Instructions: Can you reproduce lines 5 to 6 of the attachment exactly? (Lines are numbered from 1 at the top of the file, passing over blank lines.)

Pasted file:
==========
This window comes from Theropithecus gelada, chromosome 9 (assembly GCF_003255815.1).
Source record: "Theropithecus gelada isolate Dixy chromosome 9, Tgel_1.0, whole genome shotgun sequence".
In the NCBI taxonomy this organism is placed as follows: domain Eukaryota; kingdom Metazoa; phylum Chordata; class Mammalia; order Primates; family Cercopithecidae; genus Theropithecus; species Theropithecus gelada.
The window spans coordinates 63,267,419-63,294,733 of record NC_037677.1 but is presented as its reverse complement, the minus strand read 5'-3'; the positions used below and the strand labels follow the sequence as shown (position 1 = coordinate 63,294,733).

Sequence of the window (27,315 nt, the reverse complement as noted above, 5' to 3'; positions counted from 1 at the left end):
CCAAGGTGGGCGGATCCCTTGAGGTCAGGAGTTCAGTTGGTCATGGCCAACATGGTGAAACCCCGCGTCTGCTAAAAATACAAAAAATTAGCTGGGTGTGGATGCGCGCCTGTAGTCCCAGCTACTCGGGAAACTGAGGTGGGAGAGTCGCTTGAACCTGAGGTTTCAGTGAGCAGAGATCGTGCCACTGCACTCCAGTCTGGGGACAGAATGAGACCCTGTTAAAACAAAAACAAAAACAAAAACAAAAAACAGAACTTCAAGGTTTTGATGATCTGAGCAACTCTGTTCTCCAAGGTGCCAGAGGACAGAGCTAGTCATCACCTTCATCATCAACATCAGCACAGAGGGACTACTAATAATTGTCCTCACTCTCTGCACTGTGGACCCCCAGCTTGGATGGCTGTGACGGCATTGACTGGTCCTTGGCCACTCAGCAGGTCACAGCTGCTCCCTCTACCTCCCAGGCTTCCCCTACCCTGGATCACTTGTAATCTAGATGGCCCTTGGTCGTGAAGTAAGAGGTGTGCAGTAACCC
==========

Sequence of the window (27,315 nt, the reverse complement as noted above, 5' to 3'; positions counted from 1 at the left end):
CCAAGGTGGGCGGATCCCTTGAGGTCAGGAGTTCAGTTGGTCATGGCCAACATGGTGAAACCCCGCGTCTGCTAAAAATACAAAAAATTAGCTGGGTGTGGATGCGCGCCTGTAGTCCCAGCTACTCGGGAAACTGAGGTGGGAGAGTCGCTTGAACCTGAGGTTTCAGTGAGCAGAGATCGTGCCACTGCACTCCAGTCTGGGGACAGAATGAGACCCTGTTAAAACAAAAACAAAAACAAAAACAAAAAACAGAACTTCAAGGTTTTGATGATCTGAGCAACTCTGTTCTCCAAGGTGCCAGAGGACAGAGCTAGTCATCACCTTCATCATCAACATCAGCACAGAGGGACTACTAATAATTGTCCTCACTCTCTGCACTGTGGACCCCCAGCTTGGATGGCTGTGACGGCATTGACTGGTCCTTGGCCACTCAGCAGGTCACAGCTGCTCCCTCTACCTCCCAGGCTTCCCCTACCCTGGATCACTTGTAATCTAGATGGCCCTTGGTCGTGAAGTAAGAGGTGTGCAGTAACCC